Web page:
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Television’s non-skinny women that are totally awesome

Television’s non-skinny women that are totally awesome

Mercedes from Glee: With a voice so big, she leaves Beyonce behind Mercedes is absolutely kickass. Her life decisions are hers and hers alone and you’ll never find her being a typical high-school girl. And she the only one who can carry those amazing notes at the end of every Regionals performance.

Donna Meagle from Parks and Rec: Donna Meagle gets plenty of action, she has a Benz, she’s first cousins with Genuwine, she gets invited to Venenzuela on account of her sexiness and if Robert Pattinson had an hour with her, he’d forget all about Skinny-legs McGee, we’ll tell you that much. Donna Meagle!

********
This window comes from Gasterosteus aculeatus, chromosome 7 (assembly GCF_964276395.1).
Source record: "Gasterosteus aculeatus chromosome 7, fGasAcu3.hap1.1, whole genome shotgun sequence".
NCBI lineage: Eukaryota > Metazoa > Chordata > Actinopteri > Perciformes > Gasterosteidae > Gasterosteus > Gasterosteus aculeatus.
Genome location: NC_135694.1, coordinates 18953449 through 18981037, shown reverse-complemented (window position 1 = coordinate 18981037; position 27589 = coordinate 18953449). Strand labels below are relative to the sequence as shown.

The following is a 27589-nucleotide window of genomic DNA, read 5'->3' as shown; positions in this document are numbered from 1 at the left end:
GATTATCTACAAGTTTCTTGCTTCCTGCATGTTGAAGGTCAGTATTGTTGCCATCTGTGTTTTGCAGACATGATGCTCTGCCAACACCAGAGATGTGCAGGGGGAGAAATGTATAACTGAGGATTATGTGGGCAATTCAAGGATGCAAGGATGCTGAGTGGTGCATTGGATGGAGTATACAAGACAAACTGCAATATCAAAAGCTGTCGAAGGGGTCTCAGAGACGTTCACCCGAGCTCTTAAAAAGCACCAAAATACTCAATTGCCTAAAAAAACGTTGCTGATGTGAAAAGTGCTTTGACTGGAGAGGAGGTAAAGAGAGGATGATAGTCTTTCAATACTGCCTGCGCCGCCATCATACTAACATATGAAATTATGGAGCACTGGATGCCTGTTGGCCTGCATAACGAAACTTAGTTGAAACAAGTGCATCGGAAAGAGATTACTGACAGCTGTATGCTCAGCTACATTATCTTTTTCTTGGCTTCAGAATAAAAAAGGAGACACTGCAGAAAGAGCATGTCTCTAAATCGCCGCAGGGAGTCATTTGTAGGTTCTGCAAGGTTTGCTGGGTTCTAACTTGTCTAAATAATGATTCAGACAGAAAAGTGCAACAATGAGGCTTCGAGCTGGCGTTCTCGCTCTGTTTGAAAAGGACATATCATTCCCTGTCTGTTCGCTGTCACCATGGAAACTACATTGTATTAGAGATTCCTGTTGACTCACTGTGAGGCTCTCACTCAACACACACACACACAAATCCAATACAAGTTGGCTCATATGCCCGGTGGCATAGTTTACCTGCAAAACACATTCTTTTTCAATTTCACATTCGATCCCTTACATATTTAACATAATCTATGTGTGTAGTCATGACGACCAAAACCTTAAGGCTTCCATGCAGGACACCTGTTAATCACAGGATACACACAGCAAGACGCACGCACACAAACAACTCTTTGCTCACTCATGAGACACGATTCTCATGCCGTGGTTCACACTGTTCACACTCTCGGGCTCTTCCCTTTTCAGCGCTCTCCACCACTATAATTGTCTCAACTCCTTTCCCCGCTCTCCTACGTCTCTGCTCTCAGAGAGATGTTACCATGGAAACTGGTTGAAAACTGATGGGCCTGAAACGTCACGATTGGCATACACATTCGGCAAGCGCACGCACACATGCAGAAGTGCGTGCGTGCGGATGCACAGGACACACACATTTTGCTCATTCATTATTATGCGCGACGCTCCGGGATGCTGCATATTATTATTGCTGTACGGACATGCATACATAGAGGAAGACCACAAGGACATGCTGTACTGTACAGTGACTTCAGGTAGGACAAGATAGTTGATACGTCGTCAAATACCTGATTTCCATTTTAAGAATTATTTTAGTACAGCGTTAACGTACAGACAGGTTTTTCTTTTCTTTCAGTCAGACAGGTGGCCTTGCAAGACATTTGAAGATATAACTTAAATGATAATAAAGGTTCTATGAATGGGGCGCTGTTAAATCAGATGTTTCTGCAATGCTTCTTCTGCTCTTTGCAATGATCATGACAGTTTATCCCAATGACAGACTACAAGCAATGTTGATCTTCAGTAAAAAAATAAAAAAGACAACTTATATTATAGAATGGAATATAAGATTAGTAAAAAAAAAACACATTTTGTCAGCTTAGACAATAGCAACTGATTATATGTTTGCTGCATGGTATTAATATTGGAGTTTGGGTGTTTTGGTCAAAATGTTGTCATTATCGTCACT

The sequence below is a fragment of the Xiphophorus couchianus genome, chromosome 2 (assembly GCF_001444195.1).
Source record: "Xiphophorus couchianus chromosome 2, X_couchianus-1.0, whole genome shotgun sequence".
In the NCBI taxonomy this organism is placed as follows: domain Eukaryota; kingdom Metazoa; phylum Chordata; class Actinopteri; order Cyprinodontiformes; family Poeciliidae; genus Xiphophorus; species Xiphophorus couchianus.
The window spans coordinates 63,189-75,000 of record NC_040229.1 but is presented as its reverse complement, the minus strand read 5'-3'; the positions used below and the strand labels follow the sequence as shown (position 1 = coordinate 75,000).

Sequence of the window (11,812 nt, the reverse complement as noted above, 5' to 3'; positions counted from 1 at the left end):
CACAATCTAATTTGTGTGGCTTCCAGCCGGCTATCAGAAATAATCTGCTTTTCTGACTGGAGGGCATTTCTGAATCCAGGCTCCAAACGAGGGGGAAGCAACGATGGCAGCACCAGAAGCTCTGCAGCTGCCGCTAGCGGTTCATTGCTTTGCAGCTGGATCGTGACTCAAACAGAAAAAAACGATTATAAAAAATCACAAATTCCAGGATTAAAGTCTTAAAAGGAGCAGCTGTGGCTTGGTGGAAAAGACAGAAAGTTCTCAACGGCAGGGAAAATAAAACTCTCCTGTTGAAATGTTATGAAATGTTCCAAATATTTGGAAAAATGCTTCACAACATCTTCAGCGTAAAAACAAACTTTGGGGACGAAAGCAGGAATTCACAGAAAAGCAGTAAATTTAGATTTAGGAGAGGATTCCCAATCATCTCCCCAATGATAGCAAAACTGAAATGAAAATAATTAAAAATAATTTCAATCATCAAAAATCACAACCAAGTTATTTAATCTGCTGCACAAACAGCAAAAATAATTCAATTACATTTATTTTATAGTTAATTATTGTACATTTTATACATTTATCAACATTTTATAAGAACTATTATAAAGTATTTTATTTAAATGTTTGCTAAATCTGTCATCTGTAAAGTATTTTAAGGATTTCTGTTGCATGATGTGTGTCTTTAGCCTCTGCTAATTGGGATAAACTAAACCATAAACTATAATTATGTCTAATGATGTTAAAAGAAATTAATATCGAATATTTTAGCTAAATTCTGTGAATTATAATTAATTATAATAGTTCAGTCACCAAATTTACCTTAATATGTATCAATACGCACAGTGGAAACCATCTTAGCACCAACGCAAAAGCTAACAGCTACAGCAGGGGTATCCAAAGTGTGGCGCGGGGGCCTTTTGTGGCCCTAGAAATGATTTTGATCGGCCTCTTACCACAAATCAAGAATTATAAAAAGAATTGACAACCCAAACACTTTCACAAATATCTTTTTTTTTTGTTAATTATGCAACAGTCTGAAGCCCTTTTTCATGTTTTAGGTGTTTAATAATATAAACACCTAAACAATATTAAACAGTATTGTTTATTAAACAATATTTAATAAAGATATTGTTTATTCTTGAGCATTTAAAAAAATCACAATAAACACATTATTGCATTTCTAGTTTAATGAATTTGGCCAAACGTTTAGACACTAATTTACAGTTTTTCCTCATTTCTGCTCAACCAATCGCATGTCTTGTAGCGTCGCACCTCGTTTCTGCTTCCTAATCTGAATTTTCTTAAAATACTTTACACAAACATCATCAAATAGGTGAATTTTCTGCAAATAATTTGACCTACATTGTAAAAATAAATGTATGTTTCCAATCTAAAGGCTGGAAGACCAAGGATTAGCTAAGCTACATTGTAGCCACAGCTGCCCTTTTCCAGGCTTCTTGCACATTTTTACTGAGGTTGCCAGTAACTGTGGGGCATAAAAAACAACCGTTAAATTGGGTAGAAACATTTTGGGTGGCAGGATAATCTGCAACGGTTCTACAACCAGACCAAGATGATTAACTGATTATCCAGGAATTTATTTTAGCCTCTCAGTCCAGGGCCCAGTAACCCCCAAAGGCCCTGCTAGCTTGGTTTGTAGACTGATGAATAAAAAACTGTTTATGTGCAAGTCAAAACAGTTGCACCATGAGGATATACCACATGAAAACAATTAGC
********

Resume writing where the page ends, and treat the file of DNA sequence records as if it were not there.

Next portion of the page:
Shirley Bennet from Community: The saccharine Christian mother who has an obsessive baking compulsion, was a badass in school, successfully overcame her fear of public speaking and started her own sandwich shop on campus? Yeah, we love her.

Hannah Horvath from Girls: She is nowhere as close to the size of the other women on this list but Hannah is a slightly big girl and while one of the big problems about her life are about her weight, she is still an super, albeit whiny women who deals with her problems the best way we know, by eating cupcakes.

Yes, we could only thing are only four. Says a lot doesn’t it? Maybe you can come up with some.

Malcolm McDowell to appear on Community and other stories

Malcolm McDowell to appear on Community and other stories